The call to discipleship is on Christ’s terms, not ours.
The cost of discipleship is determined by the Lord, and not
by the servant.
In our desperate attempt to play the numbers game in
today’s churches we invite people to come and join without any regard to the
cost of discipleship.
Jesus Christ is Lord; He is the only Lord.
Jesus reached out to touch a leper, and the leper was
instantly cleansed. He is the Great Physician and Master over all kinds of
Jesus lay asleep in the stern of the fishing boat and when
the disciples feared for their lives Jesus spoke and the storm departed. When
Jesus spoke, God spoke. To defy the Lordship of Jesus Christ is to defy God. He
spoke as God’s authority and as God the Creator. He is the Lord of creation.
Jesus told the paralyzed man, “Your sins are forgiven.”
Only God can forgive sin. Jesus is the sinner’s friend. Jesus Christ is our Lord
The same Jesus who has authority over demons, sickness,
death, nature has the same authority over every Christian. He is Lord. If we are
to be His disciples it must be on His terms.
Dr. Luke in his gospel tells of three individuals who were
would be followers of Christ (Luke 9:57-62).
One of the individuals must have been listening to the
teaching of Christ and he approached and said, “I will follow You wherever You
go” (v. 57).
It is easy to get caught up in the enthusiasm and
excitement of the moment and join the crowd. But this man must have failed to
think through what following Jesus involves.
Jesus did not want him to have any false apprehensions. He
said, “The foxes have holes, and the birds of the air have nests, but the Son of
Man has nowhere to lay His head” (v. 58).
At the end of His ministry, the day of His crucifixion,
Jesus owned nothing, but the clothes on His back. The cost of discipleship for
Jesus was high. It cost Him His life in execution as a criminal to follow the
will of His heavenly Father. Jesus was obedient unto death.
Jesus calls us to radical discipleship. Is this the reason
so many drop out after joining up?
Another person heard the call, “Follow Me” (v. 59). But he
replied, “Permit me first to go and bury my father” (v. 59b).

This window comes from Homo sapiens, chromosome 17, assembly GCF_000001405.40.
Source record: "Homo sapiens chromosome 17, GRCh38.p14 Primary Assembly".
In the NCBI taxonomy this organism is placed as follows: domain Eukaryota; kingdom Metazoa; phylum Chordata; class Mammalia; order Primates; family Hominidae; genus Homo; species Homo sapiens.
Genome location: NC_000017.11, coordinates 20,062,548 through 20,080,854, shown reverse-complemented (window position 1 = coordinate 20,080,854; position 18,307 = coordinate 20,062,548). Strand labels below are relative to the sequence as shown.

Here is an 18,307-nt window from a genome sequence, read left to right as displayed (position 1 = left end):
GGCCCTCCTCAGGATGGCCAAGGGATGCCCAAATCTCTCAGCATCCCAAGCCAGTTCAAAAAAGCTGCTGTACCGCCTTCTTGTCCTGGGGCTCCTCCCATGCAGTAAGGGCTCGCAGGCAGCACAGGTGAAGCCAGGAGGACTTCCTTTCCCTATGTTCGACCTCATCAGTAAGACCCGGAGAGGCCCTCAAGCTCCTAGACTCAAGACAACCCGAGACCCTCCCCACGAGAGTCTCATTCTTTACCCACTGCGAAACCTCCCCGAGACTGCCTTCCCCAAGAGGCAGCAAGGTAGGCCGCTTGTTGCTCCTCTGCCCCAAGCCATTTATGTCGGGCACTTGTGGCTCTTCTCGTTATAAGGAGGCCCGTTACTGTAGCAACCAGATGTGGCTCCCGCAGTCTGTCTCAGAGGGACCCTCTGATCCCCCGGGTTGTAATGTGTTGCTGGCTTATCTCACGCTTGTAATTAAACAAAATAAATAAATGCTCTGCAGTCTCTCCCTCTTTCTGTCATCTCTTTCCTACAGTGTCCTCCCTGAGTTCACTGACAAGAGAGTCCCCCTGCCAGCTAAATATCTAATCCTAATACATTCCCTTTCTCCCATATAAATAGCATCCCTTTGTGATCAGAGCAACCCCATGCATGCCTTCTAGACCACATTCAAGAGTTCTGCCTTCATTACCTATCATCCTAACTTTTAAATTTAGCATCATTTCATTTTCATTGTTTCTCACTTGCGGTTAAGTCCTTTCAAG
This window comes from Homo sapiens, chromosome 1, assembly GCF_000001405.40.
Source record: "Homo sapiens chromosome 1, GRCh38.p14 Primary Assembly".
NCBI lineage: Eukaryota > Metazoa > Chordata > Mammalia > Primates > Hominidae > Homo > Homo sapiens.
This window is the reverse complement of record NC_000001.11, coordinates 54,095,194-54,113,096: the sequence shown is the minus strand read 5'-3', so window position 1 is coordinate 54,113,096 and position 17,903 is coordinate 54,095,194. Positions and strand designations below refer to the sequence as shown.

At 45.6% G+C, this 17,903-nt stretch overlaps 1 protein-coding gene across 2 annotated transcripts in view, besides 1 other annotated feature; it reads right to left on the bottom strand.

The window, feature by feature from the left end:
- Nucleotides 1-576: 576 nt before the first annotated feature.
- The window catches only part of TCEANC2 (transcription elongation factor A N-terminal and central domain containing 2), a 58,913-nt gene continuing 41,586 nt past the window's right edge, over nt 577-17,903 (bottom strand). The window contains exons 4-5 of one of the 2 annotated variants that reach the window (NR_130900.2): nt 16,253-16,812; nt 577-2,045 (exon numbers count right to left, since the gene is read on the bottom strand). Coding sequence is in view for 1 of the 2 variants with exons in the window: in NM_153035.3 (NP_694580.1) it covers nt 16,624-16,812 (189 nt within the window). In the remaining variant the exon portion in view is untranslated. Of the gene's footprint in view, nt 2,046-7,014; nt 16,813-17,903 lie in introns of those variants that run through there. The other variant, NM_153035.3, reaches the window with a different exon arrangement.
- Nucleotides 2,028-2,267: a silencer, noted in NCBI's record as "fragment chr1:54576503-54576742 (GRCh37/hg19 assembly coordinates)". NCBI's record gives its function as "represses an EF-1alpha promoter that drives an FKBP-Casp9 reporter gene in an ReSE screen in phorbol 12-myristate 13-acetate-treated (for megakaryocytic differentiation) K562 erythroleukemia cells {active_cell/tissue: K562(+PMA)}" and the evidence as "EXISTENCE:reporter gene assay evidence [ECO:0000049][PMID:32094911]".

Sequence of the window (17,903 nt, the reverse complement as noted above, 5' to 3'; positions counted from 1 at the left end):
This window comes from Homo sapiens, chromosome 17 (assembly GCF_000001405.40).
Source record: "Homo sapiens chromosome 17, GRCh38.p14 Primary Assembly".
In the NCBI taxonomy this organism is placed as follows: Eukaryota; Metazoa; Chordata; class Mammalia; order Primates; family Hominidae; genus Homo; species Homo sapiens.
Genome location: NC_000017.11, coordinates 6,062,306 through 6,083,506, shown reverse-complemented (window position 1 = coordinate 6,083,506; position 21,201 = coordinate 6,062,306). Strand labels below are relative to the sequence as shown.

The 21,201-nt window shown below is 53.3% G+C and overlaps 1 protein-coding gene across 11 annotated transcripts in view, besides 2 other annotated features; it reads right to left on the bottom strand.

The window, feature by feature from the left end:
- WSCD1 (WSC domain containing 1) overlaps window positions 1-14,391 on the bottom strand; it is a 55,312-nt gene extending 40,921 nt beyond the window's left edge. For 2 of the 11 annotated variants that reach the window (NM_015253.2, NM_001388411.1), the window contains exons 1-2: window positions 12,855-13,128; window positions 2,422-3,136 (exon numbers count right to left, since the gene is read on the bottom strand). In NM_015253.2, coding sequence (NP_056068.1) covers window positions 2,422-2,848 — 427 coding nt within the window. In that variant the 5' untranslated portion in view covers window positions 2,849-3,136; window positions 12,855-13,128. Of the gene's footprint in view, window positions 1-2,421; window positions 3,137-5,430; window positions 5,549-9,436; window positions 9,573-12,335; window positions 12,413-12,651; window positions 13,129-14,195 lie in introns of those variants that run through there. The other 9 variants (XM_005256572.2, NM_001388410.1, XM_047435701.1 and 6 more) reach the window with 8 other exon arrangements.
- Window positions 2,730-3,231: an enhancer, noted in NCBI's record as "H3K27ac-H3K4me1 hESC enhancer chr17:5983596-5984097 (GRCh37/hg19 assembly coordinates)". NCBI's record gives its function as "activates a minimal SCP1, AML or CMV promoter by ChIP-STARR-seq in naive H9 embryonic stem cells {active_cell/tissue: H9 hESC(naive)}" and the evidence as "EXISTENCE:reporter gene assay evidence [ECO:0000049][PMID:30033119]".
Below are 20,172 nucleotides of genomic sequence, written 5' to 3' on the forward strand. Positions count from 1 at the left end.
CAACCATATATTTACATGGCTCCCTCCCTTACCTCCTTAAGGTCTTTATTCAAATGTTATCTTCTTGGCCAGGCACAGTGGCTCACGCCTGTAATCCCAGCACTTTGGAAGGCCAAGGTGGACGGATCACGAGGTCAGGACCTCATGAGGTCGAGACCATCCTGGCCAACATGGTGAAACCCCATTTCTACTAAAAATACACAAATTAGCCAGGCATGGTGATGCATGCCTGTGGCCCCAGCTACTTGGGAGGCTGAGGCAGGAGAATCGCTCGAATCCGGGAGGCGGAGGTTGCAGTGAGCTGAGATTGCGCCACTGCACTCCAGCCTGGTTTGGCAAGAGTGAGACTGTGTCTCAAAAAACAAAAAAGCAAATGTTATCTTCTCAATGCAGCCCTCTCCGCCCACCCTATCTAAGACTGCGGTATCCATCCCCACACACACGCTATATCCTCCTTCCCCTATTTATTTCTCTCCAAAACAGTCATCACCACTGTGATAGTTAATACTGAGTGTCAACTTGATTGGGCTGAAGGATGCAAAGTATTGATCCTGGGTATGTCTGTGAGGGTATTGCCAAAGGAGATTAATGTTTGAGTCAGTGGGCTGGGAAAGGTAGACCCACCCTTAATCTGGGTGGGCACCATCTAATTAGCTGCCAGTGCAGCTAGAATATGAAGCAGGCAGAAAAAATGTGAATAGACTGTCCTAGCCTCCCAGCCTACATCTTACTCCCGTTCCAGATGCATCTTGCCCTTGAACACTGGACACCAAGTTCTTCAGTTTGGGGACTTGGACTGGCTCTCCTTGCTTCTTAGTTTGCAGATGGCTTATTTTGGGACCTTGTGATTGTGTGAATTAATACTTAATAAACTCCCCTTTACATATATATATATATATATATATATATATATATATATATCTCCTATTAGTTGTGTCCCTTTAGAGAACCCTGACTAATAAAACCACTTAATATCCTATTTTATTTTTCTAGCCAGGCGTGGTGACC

Was the man’s father dead? Probably not, because he was
there listening to Jesus. If his father had been dead this man would have been
busy with the details because in Jesus’ day a person had to be buried the same
day that he died. The man is probably saying that he wants to wait and remain at
home as long as his father lives, and then he will consider following Jesus
after this phase of his life is over.
Jesus’ call to discipleship is radical. “Allow the dead to
bury their own dead; but as for you, go and proclaim everywhere the Kingdom of
God” (v. 60).
Let the spiritual dead bury the dead. They are dead to
spiritual realities. On the other hand, those who are spiritually alive will
drop everything, counting the cost, to follow Jesus as Lord.
Discipleship demands that we drop everything, even our
families and anyone opposing Him. Who would seek to exercise a higher
relationship of affection in our lives? Discipleship makes us chose between
Christ and others.
Another person in the crowd said, “I will follow You Lord,
but first permit me to say goodbye to those at home” (v. 61). Jesus replied, “No
one, after putting his hand to the plough and looking back, is fit for the
Kingdom of God” (v. 62).
Who but God could make such demands on His followers? He
has not left the choice of standards of following Him up to us. We want to
submit Him to our lordship and it will not work. Jesus is Lord. He determines
the conditions of discipleship. If Jesus is Lord then this kind of discipleship
is really not radical, or extreme, but is normal. Since He is God we owe Him
total obedience and total self-surrender. That is radical in the world’s way of
I suspect we are quick to join up without counting the
cost, and then when faced with the choices of obeying our Lord and Master or the
pleasures and demands of the world we follow our true desires. You cannot serve
two masters; you will love one and hate the other. The disciple no longer lives
for himself, but for the Kingdom of God. What happens to my life in unimportant.
What really matters is my submission to the will of God.
The disciple of Jesus Christ cannot live to please himself.
He can live only to please the King. “Cheap grace is grace without discipleship,
grace without the cross, grace without Jesus Christ living and incarnate,” wrote
Bonhoeffer. “Costly grace . . . calls us to follow, and it is grace because it
calls us to follow Jesus Christ.”
Where is your priority? Who is Lord of your life?
Message by Wil Pounds (c) 2006
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